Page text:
Sen. Marco Rubio (R-Fla.) is clearly aware of the fact that many of the Republican presidential candidates are current or former governors. But the Florida senator believes he would have an important advantage over his GOP rivals.
"The next president of the United States needs to be someone that has a clear view of what's happening in the world, a clear strategic vision of America's role in it and a clear practical plan for how to engage America in global affairs," Rubio said. He added that for governors running for the White House, international affairs will be "a challenge, at least initially, because they don't deal with foreign policy on a daily basis."
On the surface, that's not a bad pitch. Indeed, presidential candidates from the Senate have made similar arguments against governors for many years. But listening to Rubio's remarks this morning at CPAC, the trouble is that his own views on foreign policy need quite a bit of work.
"ISIS is a radical Sunni Islamic group. They need to be defeated on the ground by a Sunni military force with air support from the United States," Rubio said.
"Put together a coalition of armed regional governments to confront [ISIS] on the ground with U.S. special forces support, logistical support, intelligence support and the most devastating air support possible," he added, "and you will wipe ISIS out."
Rubio's remarks solicited applause from the mostly college-aged audience, as did the senator's claim that "the reason Obama hasn't put in place a military strategy to defeat ISIS is because he doesn't want to upset Iran," during sensitive negotiations on Iran's nuclear program.
Given Rubio's interest in the issue, and the months of research and preparation he's completed, I'm genuinely surprised at how bizarre this is.
Today's installment of campaign-related news items that won't necessarily generate a post of their own, but may be of interest to political observers:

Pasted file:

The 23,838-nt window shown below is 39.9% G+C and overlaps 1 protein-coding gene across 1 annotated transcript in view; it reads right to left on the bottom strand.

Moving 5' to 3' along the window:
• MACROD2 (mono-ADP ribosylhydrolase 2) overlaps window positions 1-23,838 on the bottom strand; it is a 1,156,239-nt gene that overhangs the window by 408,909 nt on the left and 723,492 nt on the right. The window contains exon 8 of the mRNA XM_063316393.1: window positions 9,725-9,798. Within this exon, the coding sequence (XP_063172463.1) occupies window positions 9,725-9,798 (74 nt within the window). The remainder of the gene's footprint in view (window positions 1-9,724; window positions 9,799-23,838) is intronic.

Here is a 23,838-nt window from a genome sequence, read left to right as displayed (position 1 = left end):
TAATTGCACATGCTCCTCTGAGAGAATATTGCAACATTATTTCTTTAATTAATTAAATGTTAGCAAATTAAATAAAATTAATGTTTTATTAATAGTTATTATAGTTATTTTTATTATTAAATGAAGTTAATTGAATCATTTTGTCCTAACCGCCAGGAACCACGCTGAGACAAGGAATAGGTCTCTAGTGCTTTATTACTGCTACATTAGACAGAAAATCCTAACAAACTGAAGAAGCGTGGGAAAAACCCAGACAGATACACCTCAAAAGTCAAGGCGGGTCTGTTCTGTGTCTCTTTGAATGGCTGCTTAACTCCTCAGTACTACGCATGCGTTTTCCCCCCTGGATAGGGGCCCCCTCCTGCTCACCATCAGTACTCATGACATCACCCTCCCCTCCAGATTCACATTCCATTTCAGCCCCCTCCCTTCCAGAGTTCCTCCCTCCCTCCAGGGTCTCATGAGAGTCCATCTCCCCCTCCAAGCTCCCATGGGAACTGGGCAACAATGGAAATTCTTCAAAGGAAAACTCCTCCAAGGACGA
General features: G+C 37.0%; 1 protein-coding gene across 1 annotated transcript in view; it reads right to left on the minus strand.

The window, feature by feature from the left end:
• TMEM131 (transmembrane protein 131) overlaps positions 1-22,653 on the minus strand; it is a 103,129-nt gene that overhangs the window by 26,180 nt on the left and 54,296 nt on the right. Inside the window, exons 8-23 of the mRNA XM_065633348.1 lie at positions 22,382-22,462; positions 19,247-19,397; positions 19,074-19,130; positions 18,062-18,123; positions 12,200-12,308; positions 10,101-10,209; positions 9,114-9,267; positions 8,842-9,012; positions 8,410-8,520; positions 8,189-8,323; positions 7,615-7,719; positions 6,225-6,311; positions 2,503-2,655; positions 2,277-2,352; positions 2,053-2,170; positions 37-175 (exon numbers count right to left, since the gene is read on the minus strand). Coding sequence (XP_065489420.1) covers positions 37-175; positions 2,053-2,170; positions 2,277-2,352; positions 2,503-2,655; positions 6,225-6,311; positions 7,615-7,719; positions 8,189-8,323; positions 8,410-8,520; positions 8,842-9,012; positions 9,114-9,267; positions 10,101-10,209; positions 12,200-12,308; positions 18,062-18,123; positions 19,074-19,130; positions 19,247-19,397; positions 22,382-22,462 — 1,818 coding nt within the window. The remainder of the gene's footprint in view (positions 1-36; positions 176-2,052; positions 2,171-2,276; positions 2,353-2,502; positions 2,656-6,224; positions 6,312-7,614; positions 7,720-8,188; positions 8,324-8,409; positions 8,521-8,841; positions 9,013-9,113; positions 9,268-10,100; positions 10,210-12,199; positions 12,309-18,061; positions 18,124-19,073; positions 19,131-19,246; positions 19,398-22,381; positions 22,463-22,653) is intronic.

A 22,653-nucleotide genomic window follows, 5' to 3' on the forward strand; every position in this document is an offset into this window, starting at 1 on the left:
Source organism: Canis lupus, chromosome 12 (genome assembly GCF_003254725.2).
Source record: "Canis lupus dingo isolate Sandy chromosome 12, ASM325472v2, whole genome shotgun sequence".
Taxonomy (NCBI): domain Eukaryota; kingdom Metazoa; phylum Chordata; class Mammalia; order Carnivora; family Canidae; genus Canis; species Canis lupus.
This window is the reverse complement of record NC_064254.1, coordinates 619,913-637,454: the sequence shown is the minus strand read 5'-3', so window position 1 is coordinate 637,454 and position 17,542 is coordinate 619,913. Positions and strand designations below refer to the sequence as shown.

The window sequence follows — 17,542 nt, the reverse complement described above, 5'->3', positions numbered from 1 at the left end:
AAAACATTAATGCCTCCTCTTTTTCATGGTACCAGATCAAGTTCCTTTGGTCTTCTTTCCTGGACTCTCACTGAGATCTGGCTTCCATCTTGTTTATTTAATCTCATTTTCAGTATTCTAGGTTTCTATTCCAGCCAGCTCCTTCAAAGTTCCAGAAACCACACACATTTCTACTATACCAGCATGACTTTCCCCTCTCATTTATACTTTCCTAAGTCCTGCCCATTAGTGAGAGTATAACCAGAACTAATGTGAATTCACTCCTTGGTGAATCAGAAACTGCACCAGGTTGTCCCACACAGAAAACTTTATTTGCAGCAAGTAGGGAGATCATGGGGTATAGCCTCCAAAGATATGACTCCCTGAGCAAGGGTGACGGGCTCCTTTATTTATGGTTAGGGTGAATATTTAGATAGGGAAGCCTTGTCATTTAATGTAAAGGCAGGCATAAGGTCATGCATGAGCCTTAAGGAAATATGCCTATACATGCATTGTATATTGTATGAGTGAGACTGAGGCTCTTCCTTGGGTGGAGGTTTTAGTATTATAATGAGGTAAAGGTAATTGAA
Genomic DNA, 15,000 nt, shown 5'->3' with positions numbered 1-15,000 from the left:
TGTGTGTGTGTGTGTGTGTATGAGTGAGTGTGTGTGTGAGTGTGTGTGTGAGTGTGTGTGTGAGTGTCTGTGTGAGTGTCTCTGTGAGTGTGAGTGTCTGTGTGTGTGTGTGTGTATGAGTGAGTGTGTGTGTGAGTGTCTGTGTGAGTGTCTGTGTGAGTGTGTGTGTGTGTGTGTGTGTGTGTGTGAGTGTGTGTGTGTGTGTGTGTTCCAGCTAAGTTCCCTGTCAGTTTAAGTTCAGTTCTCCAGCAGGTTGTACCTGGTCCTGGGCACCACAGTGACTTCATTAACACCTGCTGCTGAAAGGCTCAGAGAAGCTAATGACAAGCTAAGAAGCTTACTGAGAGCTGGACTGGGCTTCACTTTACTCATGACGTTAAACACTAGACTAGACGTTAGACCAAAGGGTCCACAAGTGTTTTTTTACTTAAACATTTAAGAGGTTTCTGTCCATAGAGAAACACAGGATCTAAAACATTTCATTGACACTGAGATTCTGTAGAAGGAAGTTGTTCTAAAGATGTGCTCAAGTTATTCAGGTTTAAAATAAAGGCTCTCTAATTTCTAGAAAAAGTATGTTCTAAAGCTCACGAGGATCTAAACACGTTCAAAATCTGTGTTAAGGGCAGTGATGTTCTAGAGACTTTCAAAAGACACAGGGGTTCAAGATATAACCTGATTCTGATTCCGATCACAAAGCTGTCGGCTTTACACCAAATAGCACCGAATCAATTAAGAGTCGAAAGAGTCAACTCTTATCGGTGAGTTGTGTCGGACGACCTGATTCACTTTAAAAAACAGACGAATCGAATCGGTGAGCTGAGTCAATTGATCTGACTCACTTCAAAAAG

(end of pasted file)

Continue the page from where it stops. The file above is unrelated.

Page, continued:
* In a tragic development, Missouri's State Auditor, 54-year-old Tom Schweich, died yesterday of an apparent self-inflicted gunshot wound. Schweich was widely seen as a top contender in Missouri's gubernatorial race next year.
* Asked yesterday for his views on net neutrality, Wisconsin Gov. Scott Walker (R) punted, saying only, "I think on that ... the guiding principle should be freedom." By all appearances, the governor did not seem to know what net neutrality is.
* Hillary Clinton hasn't officially announced her 2016 plans, but her campaign operation has begun to fill key staffing positions. A former congressional aide, Amanda Renteria, who ran an unsuccessful congressional campaign last year, will reportedly be Clinton's political director.
* It's not just CPAC week for Republicans; the Club For Growth's annual winter conference is also being held this week. Among the likely presidential candidates who'll reportedly appear at the closed-door event: Gov. Scott Walker, Sen. Ted Cruz, Gov. Mike Pence, and Gov. Bobby Jindal.
* Just two days after saying he might run for the Senate in 2016, former Rep. Todd Akin (R-Mo.) brought some clarity to his plans this morning. "In response to various questions: I will not be running for the U.S. Senate in 2016," Akin said in a statement.
* How much does Louisiana Gov. Bobby Jindal (R) hate his likely successor, Sen. David Vitter (R)? Asked about their relationship, the governor told a reporter this week, "If you turn [your recorder] off, I'll tell you what I really think about him."
Launched in 2008, “The Rachel Maddow Show” follows the machinations of policy making in America, from local political activism to international diplomacy. Rachel Maddow looks past the distractions of political theater and stunts and focuses on the legislative proposals and policies that shape American life - as well as the people making and influencing those policies and their ultimate outcome, intended or otherwise.